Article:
Film series continues

Jackson Hole’s Environmental Health Trust continues its virtual film series with two more documentaries.

“Death by Design,” available to view any time through Thursday, looks into the life cycle of the devices that feed our insatiable digital addiction: smartphones, tablets, personal computers and all the rest. Not only can these things be bad for us, their manufacturing wreaks environmental havoc, and the filmmakers say they are designed and built to become unusable every few years to keep the industry going full power. View the trailer at

From June 23-30 EHT makes “Overload: America’s Toxic Love Story” available to view any time. “Before starting a family,” producers write on the film’s website,, “Soozie Eastman, daughter of an industrial chemical distributor, embarks on a journey to find out the levels of toxins in her body and explores if there is anything she or anyone else can do to change them.” See the trailer at

Register to watch, and to join related discussions set for 7 p.m. Thursday and 7 p.m. June 30, by going to or

Afton art scene grows

Utah graphite artist Doug Monson has been visiting western Wyoming for decades to show his kids the area and to photograph the wildlife and way of life here.

On Saturday morning his presence here will become more substantial when he hosts the opening of Afton’s newest art gallery, Western Skies Fine Art, at 912 Washington Ave.

“We have a beautiful building with incredible original art,” he told the News&Guide, “including larger-than-life bronze sculptures and an incredible 3-D mural incorporated into our entrance that will be unveiled at our opening.”

Monson has participated in various art events in Jackson Hole over the past 20 years, including the Plein Air Fest put on by the National Museum of Wildlife Art, and currently is represented by Wilcox Galleries. In addition to his own work, Western Skies will represent Rose Collins, Margaret “Peggy” Judy, Brent Flory, Amanda Cowan, Jeff Wolf, Steve Johnson, Dan Gallaway, Richard Burke, Rick Kennington, Val Warner, Alpine Antlers and Josh Laben, of Star Valley. In July the gallery will host its first workshop with artist Cheryl Volts.

Monson cuts the ribbon on Western Skies at 10 a.m. Saturday. Call 435-660-0589 for information.

Drive-through picnic

Tuesday marks the official start of summer, but R Park isn’t waiting around any longer than necessary.

The Jackson Hole Land Trust and R Park custodians urge summer fanatics to sign up before noon Thursday for meal packages for the year’s “drive-through” Summer Solstice Celebration, set for 4-7 p.m. Friday.

Go to to order single, double or family-size packages. Each includes tacos from StreetFood and cider (for those 21 or older) from Highpoint Cider.

Then, on Friday, pick up picnics at the drive-through setup at the park entrance, designed to minimize contact as many approach the easing of coronavirus pandemic restrictions with care, and either head home to eat or find a spot in the park to listen to live music from Pat Chadwick. (Note: The R Park parking area will be closed, so those choosing to stay may park in the Stilson lot and walk over on the community pathway.)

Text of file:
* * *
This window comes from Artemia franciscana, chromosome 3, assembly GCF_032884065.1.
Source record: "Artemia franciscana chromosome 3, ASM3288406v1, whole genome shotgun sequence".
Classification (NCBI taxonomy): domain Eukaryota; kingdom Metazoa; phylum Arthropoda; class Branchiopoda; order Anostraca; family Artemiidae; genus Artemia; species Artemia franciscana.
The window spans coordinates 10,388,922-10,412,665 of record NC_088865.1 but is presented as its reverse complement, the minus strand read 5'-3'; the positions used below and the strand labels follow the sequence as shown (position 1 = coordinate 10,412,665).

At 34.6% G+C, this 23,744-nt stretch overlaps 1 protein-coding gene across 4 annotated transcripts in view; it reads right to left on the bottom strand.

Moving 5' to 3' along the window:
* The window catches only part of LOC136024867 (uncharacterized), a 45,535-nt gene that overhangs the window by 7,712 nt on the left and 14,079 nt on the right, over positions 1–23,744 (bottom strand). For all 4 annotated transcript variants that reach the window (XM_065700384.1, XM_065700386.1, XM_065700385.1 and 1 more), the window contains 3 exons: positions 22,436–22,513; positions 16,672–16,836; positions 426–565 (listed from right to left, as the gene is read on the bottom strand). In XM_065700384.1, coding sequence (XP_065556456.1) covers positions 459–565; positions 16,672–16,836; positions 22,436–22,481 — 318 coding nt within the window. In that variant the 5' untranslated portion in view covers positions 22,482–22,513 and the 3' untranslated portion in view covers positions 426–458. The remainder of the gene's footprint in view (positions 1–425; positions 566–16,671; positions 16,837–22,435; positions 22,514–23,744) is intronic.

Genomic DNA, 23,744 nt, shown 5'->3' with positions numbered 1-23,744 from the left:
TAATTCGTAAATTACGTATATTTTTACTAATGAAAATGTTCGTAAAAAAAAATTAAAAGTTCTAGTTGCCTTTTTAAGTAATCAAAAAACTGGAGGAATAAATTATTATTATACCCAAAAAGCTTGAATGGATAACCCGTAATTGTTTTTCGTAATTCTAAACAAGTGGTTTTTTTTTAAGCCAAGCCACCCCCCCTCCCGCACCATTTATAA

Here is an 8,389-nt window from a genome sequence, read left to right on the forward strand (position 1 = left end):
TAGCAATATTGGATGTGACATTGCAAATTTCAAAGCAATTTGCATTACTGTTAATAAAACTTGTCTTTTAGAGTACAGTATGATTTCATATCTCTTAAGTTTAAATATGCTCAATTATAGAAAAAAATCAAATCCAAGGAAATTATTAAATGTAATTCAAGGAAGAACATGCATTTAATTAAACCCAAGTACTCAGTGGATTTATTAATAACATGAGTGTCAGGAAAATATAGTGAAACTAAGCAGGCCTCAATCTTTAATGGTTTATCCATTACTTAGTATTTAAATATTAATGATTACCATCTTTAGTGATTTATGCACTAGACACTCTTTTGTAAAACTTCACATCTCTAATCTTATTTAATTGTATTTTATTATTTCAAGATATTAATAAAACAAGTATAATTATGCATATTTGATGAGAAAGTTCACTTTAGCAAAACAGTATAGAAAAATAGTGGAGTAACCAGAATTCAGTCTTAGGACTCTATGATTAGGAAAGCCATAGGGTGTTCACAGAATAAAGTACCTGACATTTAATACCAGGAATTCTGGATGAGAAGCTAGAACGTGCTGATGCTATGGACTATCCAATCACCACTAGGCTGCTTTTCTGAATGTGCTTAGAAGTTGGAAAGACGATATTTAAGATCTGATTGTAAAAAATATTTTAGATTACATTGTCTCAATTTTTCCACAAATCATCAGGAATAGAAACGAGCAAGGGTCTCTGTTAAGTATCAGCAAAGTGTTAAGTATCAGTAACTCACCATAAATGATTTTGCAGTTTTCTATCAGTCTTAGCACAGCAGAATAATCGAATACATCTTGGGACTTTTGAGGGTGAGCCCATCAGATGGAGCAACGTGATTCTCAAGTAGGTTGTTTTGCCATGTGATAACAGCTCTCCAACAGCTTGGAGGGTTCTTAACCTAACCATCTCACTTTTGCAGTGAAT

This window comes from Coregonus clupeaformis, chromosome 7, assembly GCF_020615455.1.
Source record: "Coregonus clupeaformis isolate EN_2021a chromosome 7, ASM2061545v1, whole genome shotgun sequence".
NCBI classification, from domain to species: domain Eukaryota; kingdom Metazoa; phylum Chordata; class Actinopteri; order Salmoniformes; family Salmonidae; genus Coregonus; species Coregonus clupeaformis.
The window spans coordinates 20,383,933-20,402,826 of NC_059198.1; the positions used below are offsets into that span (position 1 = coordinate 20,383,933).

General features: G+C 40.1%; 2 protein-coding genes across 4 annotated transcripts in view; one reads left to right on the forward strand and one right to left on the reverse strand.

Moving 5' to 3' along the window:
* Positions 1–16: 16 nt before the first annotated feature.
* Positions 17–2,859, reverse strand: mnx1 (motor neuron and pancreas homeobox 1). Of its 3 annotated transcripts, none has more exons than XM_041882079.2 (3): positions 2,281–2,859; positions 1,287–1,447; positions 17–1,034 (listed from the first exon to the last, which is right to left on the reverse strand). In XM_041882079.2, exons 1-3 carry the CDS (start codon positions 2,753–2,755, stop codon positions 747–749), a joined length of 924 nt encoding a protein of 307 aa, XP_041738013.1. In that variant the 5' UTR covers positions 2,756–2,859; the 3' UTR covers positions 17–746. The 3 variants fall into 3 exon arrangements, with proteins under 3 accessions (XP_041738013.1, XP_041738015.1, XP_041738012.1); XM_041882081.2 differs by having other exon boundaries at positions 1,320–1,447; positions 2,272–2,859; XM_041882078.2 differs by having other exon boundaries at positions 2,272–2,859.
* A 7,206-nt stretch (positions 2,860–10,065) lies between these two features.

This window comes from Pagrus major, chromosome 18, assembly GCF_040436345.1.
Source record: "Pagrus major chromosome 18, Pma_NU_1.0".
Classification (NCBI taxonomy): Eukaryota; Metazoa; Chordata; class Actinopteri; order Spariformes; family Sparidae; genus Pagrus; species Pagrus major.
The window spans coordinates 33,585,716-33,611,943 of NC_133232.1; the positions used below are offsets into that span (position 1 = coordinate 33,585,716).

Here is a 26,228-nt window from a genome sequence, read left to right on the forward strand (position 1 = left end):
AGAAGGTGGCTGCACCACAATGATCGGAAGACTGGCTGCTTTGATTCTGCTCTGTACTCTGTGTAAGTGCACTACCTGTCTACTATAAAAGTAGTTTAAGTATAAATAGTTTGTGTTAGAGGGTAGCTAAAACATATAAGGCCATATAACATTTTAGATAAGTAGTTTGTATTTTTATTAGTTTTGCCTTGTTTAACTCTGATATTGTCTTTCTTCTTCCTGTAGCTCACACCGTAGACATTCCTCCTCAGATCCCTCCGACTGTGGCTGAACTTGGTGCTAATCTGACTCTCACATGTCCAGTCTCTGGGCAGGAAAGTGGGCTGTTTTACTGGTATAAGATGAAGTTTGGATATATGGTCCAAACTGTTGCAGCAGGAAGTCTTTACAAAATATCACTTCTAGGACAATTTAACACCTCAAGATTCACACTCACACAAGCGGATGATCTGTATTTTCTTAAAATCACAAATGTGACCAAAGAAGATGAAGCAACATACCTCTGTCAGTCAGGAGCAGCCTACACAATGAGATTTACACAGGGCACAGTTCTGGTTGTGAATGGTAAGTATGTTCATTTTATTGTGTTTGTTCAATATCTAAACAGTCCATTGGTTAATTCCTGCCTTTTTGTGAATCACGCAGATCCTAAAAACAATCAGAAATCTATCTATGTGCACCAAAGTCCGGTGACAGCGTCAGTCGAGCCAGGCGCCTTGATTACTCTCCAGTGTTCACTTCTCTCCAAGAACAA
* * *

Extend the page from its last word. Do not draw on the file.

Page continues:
“The Summer Solstice Celebration is a beloved annual gathering for our community,” Jr Rodriguez, associate director of community conservation and R Park director, said in a press release. ”

‘Feathers Day’ flies back

Teton Raptor Center adapts its annual Father’s Day RaptorFest for the times with drive/bike-through safari at the Stilson lot and transit center.

Raptor Center volunteers and staffers will provide truly astounding facts about the birds and answer questions, and visitors will have plenty of chances to take photos of the raptors.

The free event is set for 1-3 p.m. Sunday.

“RaptorFest has become a treasured community tradition, and we’re pleased to offer it again this year,” said Executive Director Amy Brennan McCarthy.

Sunday’s in-person event is a part of a five-day RaptorFest that starts June 16, when Teton Raptor Center starts posting on its social media channels (@tetonraptorcenter) info about five bird species from the Greater Yellowstone Ecosystem.

Go to for more on RaptorFest events or the Raptor Center, or call 203-2551.

Scheibel’s vision at Astoria

Montana painter Greg Scheibel shares his “Scenic Visions” in a collection of small paintings (from 6 by 8 inches to 24 by 24) to be featured June 21-30 at Astoria Fine Art, on the north side of Town Square.

Growing up hiking, fishing, backpacking and closely observing his Rocky Mountain surroundings, Scheibel’s appreciation for the rugged and unspoiled beauty of the West has served as inspiration for his paintings. He paints on location as much as possible, trying to capture an honest record of the values, colors and feel of an area. His emotional connection to nature is the foundation for of his work.

Working as a drywall contractor for many years, he long dreamed of someday taking his love and talent for art to the next level. He finally did so in 2007 and been in a number of prestigious exhibitions, is represented by some of the region’s finest galleries and has been featured in Southwest Art and Western Art Collector. Scheibel has received awards for his work and scholarships from the Scottsdale Artist School and was given the Award of Excellence from the Oil Painters of America three times.

All of the work in “Scenic Values” is for sale and can be previewed online at

Climate and security